This is the big question. Before leaving the UK and travelling to Portugal, passengers must present a negative PCR test taken 72-hours or less before embarkation.
Then when returning, anyone travelling to England from a Green List country, even if fully vaccinated against Covid-19, will have to show another negative Covid test (this can be a lateral flow antigen test, we have been told) and then carry out the so-called “Day-2” test either on the day of arrival or up to two days after arrival (with the day of arrival counted as day 0). This stipulation applies to all travellers except toddlers and babies under the age of two.
On Wednesday, the Algarve Tourism Association (ATA) sent a statement to the press announcing that hotels and ‘touristic lodgings’ are expected to establish agreements with credited laboratories so that holidaymakers know where they can get tested before their return flight.
These tests alone can add hundreds of pounds/euros to the cost of a family holiday. But if travel experts in UK are correct, even this stipulation may be softened (i.e., transformed into something more affordable) by late June/early July.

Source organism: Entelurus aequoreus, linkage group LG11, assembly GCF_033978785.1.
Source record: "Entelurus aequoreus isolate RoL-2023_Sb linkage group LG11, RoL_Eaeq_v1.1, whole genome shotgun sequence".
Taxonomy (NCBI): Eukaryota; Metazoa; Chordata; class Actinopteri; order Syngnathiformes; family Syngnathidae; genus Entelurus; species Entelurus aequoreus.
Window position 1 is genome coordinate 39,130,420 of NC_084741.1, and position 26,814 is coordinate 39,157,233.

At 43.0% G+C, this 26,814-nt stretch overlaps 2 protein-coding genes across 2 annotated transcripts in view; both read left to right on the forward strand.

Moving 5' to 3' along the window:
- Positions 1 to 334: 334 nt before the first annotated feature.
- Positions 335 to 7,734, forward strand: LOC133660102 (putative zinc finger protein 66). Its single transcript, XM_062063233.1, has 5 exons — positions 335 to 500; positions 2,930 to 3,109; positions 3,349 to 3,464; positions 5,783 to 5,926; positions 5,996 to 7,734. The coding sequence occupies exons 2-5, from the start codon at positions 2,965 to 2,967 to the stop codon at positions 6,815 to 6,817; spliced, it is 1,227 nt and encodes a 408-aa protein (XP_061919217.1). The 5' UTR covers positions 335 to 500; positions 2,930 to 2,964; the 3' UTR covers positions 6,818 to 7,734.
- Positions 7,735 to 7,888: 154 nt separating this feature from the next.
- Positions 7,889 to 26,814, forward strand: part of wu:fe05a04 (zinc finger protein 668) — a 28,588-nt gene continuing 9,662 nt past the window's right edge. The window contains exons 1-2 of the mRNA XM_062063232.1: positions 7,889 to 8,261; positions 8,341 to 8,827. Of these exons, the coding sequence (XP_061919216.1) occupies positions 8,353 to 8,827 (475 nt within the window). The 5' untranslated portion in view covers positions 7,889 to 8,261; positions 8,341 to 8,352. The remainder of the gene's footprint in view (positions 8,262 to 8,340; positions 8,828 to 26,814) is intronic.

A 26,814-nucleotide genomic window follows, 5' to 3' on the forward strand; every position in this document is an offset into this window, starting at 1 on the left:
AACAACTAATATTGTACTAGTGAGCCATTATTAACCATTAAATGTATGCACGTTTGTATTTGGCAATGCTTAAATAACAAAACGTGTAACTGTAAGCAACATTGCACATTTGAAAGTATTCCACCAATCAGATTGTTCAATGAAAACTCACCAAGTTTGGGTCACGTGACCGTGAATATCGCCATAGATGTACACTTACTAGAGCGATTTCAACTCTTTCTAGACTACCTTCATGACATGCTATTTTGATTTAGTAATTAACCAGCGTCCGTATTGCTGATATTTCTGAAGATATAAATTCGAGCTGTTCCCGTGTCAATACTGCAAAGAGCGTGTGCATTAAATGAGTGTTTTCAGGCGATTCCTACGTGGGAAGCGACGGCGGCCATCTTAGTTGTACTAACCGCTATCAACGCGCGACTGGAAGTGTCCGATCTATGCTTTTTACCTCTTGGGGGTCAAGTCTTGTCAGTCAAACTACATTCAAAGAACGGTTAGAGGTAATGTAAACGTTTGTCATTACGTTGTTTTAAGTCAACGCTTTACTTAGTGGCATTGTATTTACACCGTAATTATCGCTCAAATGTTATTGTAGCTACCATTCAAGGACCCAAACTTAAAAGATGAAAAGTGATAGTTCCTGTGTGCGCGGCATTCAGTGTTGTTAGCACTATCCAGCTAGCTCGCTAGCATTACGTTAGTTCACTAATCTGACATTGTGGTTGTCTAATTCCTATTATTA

Said Simon Calder, travel correspondent for the Independent, last week: “I certainly expect the UK’s onerous demands for testing to be eased, probably at the same time as the number of green list countries is greatly expanded.
“It may be that the two tests currently required of green-list arrivals be replaced by a single pre-departure test, or at least a quick and simple lateral flow test on arrival that can be carried out as part of the airport process.”
Simon Calder also envisages that ‘pragmatism will prevail’ over ‘enormous queues’ that have been witnessed checking people through airports since the start of the pandemic. “There will be an accelerated process” in place in time for the holiday rush, he predicts.
But is Portugal ‘open’ for non-essential travel?
This question is a good one as right now Portugal has not officially declared itself open to anything but non-essential travel from anywhere in the world.
Nonetheless, secretary of state for tourism Rita Marques told the BBC back in March that the country would be welcoming tourists from early May – and the foreign affairs ministry has welcomed Portugal’s inclusion to the British green-list. Thus, an official announcement over re-opening the country to tourism may well come later today (Thursday) from the Council of Ministers.
It has to be said also that Portugal’s land borders are not yet open to visitors from Spain (unless they are coming for essential reasons) – and that still didn’t stop 120 cars per minute driving through the border at Castro Marim two weekends ago carrying Spanish families looking for a good lunch. They were not questioned; no one asked them for proof of negative Covid tests and, by all accounts, the destination they were all making for (Vila Real de Santo António) has seen no sudden spike in the number of Covid infections.
By NATASHA DONN